A piece of equipment that you should never forget when going ice fishing is your Ice Auger. An Ice Auger is a device that looks like a screw that is used to boreholes in the ice. Without this, you won’t have any means to safely make a fishing hole so don’t forget this! Augers come in either manually operated or motor operated and which one to buy generally falls to your preferences and the thickness of the ice on where you’re going to fish. Powered Augers are preferred when the ice is thick and boring it with a manually operated one is too time-consuming.
Another piece of equipment that you might like to get is an ice shanty. Ice shanties are portable shelters that anglers use when they wish to ice fish for a long time without the threat of freezing. These structures vary in size, construction, and even the amenities afforded to their owners. Some are capable of being disassembled and moved around, while others are more static and built on the spot and then disassembled when unneeded. These structures are usually made of insulating materials and could even store equipment if large enough. Do be careful on setting them up though, as you need to ensure that the ice is thick enough to hold it.
Once you have your equipment ready, now’s the time to find where the best fishing spots are. In this problem, a fish finder is every angler’s best friend. This device allows you to scan the bottom of the ice to see what’s beneath it, a sort of fish radar if you will. Fish finders are an essential tool that allows anglers to find the best spot to fish without poking too many holes in the ice and hoping they get lucky. Aside from this, it helps to know where fish are located in general, so that you won’t have to spend all day trying to find them.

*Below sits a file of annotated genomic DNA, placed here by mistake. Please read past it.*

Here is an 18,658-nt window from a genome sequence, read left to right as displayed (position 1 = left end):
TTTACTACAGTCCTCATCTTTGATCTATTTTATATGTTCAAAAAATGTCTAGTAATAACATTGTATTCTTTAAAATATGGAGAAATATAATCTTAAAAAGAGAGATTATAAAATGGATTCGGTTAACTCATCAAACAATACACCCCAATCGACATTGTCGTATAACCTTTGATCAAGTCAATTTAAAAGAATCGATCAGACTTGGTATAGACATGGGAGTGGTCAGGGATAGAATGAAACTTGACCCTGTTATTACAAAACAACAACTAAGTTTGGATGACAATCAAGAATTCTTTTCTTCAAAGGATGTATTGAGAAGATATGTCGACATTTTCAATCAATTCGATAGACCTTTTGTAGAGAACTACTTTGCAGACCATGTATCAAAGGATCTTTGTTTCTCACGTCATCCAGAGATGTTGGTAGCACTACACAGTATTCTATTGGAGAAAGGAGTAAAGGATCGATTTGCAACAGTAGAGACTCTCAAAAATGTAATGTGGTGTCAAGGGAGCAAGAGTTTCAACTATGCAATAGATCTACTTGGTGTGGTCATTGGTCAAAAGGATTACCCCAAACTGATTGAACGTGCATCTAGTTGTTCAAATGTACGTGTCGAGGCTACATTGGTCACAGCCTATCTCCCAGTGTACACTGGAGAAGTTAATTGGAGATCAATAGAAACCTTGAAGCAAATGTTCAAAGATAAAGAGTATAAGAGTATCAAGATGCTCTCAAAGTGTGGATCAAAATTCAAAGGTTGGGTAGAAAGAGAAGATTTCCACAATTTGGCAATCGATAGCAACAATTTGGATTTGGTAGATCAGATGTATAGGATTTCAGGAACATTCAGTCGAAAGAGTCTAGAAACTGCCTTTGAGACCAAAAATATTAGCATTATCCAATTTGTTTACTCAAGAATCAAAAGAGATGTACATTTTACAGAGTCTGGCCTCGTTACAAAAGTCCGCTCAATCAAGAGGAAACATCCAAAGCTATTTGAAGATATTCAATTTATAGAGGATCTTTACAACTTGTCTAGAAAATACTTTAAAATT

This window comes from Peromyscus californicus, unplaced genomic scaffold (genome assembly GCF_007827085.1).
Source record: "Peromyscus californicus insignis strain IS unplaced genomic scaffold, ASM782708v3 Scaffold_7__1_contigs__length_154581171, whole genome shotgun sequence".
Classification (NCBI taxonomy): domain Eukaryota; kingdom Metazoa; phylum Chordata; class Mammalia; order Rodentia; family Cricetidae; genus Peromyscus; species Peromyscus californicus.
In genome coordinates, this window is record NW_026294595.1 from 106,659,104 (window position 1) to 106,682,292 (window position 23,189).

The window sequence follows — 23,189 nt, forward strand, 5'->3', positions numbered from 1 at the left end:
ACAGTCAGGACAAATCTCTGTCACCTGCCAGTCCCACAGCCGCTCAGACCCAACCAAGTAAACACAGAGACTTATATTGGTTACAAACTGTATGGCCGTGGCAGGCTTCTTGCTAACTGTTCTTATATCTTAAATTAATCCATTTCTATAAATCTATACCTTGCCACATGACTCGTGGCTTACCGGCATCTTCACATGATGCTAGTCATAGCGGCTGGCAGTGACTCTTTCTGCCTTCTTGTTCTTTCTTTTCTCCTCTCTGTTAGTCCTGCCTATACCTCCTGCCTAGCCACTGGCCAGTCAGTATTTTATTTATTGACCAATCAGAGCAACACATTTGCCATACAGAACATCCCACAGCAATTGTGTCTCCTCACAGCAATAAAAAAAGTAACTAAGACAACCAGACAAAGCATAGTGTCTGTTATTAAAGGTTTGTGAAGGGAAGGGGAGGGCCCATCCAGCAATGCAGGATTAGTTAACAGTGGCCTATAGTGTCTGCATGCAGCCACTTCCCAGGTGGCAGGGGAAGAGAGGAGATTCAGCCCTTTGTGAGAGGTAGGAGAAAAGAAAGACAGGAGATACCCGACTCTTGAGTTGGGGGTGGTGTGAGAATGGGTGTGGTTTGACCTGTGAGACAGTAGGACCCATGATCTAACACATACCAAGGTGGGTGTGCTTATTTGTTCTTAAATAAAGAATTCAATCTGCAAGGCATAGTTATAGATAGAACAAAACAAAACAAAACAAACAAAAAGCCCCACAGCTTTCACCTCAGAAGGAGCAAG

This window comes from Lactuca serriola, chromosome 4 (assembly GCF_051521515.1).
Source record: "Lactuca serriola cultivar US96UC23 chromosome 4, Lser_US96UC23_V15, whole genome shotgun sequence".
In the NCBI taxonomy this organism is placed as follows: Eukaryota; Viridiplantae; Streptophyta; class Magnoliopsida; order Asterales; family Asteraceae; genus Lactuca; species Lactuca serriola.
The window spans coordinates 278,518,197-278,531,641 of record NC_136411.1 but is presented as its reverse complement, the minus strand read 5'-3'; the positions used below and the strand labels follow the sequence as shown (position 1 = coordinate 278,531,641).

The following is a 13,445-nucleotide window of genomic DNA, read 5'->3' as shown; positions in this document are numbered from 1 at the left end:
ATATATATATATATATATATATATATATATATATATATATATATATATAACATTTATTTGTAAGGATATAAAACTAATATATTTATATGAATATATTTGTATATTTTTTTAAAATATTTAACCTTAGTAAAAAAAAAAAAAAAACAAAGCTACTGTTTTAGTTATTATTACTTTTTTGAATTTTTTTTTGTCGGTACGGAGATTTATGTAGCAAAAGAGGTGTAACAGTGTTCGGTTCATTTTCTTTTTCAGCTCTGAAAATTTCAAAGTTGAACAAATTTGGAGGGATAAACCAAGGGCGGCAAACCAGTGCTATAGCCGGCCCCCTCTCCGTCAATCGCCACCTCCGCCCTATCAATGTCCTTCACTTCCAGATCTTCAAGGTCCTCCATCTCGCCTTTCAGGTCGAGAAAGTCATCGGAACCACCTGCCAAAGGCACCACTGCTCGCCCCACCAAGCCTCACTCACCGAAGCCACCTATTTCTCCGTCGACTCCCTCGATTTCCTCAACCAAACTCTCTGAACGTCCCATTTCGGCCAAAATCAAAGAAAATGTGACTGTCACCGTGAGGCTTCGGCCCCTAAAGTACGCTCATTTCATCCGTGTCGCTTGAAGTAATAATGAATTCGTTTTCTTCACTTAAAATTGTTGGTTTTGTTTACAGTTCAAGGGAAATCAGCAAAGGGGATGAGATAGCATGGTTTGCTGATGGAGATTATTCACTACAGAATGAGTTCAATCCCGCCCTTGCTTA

Fish during the winter stick to deeper water to remain warm, so it is advised to go to the basin or the steepest shoreline in the area to look for fish. Use your fish finder to further assist you on where to make your fishing hole so that you won’t be wasting too much time once you’ve located the fish. Fish finders provide anglers with a picture of what is beneath the surface of the ice, thus making it easier to know where to set yourself up to catch the most bites.
Once you’ve found your spot, it’s time to start making your hole. The hole must be around 8 to 10 inches wide so that the fish are easier to pull out of the ice yet safe enough not to sink a man if he/she accidentally steps on it. Use an Ice Auger, powered or manually operated, for this task. You can also use an ice skimmer to further clean out your hole and fix any imperfections. Ice skimmers allow anglers to make smaller holes to measure the ice’s thickness or to just make a hole for catching small fish. Once you’ve finished fishing in the hole you’ve made, don’t forget to mark it so that others will know that you’ve made a hole there.